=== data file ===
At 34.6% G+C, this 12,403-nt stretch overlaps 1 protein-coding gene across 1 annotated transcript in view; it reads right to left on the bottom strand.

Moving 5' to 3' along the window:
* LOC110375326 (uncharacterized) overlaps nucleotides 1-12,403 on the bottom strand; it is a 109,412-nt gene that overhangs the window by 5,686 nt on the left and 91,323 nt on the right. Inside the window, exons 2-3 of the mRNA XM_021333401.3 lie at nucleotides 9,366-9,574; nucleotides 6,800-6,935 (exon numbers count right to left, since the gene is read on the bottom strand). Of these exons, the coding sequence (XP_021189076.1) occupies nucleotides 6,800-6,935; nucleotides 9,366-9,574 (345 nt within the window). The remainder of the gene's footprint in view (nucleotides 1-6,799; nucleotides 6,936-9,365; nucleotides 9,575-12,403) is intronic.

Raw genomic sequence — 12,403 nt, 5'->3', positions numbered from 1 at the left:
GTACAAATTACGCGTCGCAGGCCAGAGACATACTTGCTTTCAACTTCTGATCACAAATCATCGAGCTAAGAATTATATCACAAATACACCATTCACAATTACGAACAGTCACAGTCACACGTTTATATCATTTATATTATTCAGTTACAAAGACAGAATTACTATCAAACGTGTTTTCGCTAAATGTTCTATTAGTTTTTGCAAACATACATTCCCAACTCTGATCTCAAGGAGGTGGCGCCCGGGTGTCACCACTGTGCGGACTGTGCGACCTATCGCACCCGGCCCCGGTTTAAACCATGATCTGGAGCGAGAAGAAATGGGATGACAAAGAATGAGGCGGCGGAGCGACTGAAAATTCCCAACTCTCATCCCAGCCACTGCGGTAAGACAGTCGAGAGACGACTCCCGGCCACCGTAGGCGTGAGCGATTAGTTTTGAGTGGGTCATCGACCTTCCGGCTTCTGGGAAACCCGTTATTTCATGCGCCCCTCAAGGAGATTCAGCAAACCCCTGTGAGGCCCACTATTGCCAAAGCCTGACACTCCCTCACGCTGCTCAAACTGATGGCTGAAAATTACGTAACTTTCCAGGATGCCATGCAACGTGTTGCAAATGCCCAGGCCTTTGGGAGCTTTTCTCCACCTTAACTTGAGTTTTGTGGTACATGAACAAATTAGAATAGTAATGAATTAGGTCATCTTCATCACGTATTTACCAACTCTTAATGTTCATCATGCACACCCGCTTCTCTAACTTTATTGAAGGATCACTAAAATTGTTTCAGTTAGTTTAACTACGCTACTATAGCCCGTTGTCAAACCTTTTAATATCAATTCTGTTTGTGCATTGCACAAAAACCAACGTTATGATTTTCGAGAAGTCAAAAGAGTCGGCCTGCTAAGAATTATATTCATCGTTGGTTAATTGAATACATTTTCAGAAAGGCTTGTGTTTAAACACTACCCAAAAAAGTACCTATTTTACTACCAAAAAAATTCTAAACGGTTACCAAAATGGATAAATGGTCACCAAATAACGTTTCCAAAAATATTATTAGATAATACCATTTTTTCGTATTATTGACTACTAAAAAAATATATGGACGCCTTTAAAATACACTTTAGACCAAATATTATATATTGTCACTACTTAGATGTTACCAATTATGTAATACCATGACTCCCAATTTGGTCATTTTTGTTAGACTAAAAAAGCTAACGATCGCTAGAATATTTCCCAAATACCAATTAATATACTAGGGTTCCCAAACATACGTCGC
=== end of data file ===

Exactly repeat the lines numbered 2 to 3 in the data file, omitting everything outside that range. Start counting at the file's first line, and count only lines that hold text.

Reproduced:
Moving 5' to 3' along the window:
* LOC110375326 (uncharacterized) overlaps nucleotides 1-12,403 on the bottom strand; it is a 109,412-nt gene that overhangs the window by 5,686 nt on the left and 91,323 nt on the right. Inside the window, exons 2-3 of the mRNA XM_021333401.3 lie at nucleotides 9,366-9,574; nucleotides 6,800-6,935 (exon numbers count right to left, since the gene is read on the bottom strand). Of these exons, the coding sequence (XP_021189076.1) occupies nucleotides 6,800-6,935; nucleotides 9,366-9,574 (345 nt within the window). The remainder of the gene's footprint in view (nucleotides 1-6,799; nucleotides 6,936-9,365; nucleotides 9,575-12,403) is intronic.